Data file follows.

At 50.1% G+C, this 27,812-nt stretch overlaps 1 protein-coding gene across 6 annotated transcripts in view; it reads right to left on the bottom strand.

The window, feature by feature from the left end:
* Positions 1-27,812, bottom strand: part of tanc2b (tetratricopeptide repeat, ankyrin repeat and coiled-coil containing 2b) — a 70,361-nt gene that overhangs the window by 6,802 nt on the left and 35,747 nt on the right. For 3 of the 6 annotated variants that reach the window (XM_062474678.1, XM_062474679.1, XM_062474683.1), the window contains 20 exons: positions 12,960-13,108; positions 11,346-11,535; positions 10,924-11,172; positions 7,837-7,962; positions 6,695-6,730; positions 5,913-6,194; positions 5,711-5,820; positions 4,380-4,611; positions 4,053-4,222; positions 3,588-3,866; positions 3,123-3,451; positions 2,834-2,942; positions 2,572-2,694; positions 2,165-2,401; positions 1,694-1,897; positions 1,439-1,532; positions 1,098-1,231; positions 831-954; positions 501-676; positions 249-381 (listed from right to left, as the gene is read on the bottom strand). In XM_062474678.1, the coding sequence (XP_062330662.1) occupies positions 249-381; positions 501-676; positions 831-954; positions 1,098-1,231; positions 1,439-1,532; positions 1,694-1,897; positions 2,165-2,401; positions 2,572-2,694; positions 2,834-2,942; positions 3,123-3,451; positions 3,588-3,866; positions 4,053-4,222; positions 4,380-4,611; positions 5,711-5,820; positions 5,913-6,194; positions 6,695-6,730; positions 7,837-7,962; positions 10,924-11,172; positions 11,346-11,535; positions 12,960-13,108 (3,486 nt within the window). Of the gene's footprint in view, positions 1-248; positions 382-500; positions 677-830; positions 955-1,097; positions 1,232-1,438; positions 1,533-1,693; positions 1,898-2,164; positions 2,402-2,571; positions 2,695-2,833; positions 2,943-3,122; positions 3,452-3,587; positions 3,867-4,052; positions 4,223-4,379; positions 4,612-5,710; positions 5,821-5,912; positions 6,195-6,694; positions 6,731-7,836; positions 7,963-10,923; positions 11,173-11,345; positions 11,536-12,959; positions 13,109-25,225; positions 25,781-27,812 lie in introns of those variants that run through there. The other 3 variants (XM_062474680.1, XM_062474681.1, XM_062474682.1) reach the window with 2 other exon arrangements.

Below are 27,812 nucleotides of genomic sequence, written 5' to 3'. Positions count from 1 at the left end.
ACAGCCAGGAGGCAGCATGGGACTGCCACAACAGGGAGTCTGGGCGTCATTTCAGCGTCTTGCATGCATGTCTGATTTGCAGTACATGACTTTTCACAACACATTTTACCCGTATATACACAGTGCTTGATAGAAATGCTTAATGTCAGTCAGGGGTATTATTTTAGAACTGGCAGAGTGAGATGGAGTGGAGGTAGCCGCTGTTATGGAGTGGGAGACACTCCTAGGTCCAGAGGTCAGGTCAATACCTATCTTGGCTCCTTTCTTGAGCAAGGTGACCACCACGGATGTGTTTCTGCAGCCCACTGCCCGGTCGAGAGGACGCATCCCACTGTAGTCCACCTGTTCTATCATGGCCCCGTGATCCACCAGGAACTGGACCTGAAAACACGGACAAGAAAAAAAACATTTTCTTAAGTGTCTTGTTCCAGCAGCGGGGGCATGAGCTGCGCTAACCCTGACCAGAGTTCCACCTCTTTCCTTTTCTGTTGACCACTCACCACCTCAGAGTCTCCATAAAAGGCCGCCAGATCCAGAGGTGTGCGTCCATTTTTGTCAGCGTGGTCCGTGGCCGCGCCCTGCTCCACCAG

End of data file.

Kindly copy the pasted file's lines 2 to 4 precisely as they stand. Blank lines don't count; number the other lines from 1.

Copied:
The window, feature by feature from the left end:
* Positions 1-27,812, bottom strand: part of tanc2b (tetratricopeptide repeat, ankyrin repeat and coiled-coil containing 2b) — a 70,361-nt gene that overhangs the window by 6,802 nt on the left and 35,747 nt on the right. For 3 of the 6 annotated variants that reach the window (XM_062474678.1, XM_062474679.1, XM_062474683.1), the window contains 20 exons: positions 12,960-13,108; positions 11,346-11,535; positions 10,924-11,172; positions 7,837-7,962; positions 6,695-6,730; positions 5,913-6,194; positions 5,711-5,820; positions 4,380-4,611; positions 4,053-4,222; positions 3,588-3,866; positions 3,123-3,451; positions 2,834-2,942; positions 2,572-2,694; positions 2,165-2,401; positions 1,694-1,897; positions 1,439-1,532; positions 1,098-1,231; positions 831-954; positions 501-676; positions 249-381 (listed from right to left, as the gene is read on the bottom strand). In XM_062474678.1, the coding sequence (XP_062330662.1) occupies positions 249-381; positions 501-676; positions 831-954; positions 1,098-1,231; positions 1,439-1,532; positions 1,694-1,897; positions 2,165-2,401; positions 2,572-2,694; positions 2,834-2,942; positions 3,123-3,451; positions 3,588-3,866; positions 4,053-4,222; positions 4,380-4,611; positions 5,711-5,820; positions 5,913-6,194; positions 6,695-6,730; positions 7,837-7,962; positions 10,924-11,172; positions 11,346-11,535; positions 12,960-13,108 (3,486 nt within the window). Of the gene's footprint in view, positions 1-248; positions 382-500; positions 677-830; positions 955-1,097; positions 1,232-1,438; positions 1,533-1,693; positions 1,898-2,164; positions 2,402-2,571; positions 2,695-2,833; positions 2,943-3,122; positions 3,452-3,587; positions 3,867-4,052; positions 4,223-4,379; positions 4,612-5,710; positions 5,821-5,912; positions 6,195-6,694; positions 6,731-7,836; positions 7,963-10,923; positions 11,173-11,345; positions 11,536-12,959; positions 13,109-25,225; positions 25,781-27,812 lie in introns of those variants that run through there. The other 3 variants (XM_062474680.1, XM_062474681.1, XM_062474682.1) reach the window with 2 other exon arrangements.

Below are 27,812 nucleotides of genomic sequence, written 5' to 3'. Positions count from 1 at the left end.